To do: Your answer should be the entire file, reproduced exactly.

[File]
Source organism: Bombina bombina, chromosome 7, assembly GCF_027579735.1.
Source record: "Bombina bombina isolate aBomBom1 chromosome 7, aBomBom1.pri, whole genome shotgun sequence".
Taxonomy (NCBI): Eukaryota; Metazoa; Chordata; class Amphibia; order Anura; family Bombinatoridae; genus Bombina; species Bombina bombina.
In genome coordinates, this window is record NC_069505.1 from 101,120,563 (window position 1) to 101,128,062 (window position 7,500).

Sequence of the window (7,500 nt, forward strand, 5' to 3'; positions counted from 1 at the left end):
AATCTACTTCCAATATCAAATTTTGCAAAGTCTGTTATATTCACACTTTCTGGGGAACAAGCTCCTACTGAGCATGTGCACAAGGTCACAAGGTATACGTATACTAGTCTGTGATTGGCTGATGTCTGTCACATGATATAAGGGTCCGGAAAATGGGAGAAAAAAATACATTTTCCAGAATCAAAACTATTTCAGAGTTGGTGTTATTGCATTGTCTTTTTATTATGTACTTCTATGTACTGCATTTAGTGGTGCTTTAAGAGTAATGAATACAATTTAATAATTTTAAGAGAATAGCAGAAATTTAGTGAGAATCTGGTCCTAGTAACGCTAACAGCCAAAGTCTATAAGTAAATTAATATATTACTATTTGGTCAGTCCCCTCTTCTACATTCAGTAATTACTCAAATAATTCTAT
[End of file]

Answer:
Source organism: Bombina bombina, chromosome 7, assembly GCF_027579735.1.
Source record: "Bombina bombina isolate aBomBom1 chromosome 7, aBomBom1.pri, whole genome shotgun sequence".
Taxonomy (NCBI): Eukaryota; Metazoa; Chordata; class Amphibia; order Anura; family Bombinatoridae; genus Bombina; species Bombina bombina.
In genome coordinates, this window is record NC_069505.1 from 101,120,563 (window position 1) to 101,128,062 (window position 7,500).

Sequence of the window (7,500 nt, forward strand, 5' to 3'; positions counted from 1 at the left end):
AATCTACTTCCAATATCAAATTTTGCAAAGTCTGTTATATTCACACTTTCTGGGGAACAAGCTCCTACTGAGCATGTGCACAAGGTCACAAGGTATACGTATACTAGTCTGTGATTGGCTGATGTCTGTCACATGATATAAGGGTCCGGAAAATGGGAGAAAAAAATACATTTTCCAGAATCAAAACTATTTCAGAGTTGGTGTTATTGCATTGTCTTTTTATTATGTACTTCTATGTACTGCATTTAGTGGTGCTTTAAGAGTAATGAATACAATTTAATAATTTTAAGAGAATAGCAGAAATTTAGTGAGAATCTGGTCCTAGTAACGCTAACAGCCAAAGTCTATAAGTAAATTAATATATTACTATTTGGTCAGTCCCCTCTTCTACATTCAGTAATTACTCAAATAATTCTAT